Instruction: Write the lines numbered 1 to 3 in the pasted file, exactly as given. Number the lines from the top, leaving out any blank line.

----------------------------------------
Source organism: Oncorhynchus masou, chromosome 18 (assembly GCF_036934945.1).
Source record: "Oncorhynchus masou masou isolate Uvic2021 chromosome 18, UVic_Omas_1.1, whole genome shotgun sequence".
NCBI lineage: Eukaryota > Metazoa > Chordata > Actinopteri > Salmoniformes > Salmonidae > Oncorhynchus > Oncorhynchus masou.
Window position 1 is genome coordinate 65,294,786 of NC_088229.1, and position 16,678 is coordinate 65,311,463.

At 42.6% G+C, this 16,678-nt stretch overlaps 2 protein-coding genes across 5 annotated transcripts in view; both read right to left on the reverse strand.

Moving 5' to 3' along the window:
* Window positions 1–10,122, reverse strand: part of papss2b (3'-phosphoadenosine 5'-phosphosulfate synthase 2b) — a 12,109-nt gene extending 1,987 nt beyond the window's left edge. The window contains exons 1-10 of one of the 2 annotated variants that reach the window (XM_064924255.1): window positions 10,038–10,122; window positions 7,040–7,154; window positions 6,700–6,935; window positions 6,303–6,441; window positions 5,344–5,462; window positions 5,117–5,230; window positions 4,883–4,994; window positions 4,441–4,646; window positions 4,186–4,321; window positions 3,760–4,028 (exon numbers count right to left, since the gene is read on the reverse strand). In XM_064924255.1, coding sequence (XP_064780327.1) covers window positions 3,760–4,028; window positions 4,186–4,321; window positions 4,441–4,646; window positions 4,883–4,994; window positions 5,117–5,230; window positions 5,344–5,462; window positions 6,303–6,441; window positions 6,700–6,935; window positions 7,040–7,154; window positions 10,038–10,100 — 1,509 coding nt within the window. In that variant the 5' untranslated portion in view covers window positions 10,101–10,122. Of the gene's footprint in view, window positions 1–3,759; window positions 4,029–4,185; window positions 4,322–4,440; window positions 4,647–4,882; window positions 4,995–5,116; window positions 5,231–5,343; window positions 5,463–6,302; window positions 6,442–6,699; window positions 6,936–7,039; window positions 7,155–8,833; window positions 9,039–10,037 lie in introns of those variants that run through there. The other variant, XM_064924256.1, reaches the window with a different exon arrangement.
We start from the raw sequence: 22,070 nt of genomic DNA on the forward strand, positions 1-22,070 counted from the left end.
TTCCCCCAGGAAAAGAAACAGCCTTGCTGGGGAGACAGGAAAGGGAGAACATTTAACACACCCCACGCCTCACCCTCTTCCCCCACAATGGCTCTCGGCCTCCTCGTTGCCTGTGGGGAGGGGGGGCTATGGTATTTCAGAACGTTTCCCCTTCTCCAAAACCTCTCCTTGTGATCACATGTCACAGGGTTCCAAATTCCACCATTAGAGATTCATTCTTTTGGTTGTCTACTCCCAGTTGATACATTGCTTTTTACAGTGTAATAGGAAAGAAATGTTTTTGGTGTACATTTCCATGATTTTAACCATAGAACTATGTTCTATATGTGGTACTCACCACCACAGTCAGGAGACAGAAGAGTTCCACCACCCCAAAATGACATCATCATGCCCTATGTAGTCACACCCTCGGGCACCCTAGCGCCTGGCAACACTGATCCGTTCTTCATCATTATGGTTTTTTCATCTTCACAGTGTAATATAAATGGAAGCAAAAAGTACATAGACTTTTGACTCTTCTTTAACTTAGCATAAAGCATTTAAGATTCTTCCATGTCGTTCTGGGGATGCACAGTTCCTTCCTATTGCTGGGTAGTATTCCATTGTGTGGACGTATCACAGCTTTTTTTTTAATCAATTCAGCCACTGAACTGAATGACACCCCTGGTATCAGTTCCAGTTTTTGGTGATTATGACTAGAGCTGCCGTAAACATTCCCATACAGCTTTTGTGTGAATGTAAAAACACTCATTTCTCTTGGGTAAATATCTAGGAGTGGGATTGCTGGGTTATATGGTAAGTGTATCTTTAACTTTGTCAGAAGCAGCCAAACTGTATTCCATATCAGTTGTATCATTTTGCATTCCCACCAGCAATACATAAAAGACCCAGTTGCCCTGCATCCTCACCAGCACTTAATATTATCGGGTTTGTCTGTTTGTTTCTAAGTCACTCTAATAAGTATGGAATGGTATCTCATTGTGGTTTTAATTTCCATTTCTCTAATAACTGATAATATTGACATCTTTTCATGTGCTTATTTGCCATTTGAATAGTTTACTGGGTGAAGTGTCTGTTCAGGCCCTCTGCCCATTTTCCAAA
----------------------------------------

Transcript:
Source organism: Oncorhynchus masou, chromosome 18 (assembly GCF_036934945.1).
Source record: "Oncorhynchus masou masou isolate Uvic2021 chromosome 18, UVic_Omas_1.1, whole genome shotgun sequence".
NCBI lineage: Eukaryota > Metazoa > Chordata > Actinopteri > Salmoniformes > Salmonidae > Oncorhynchus > Oncorhynchus masou.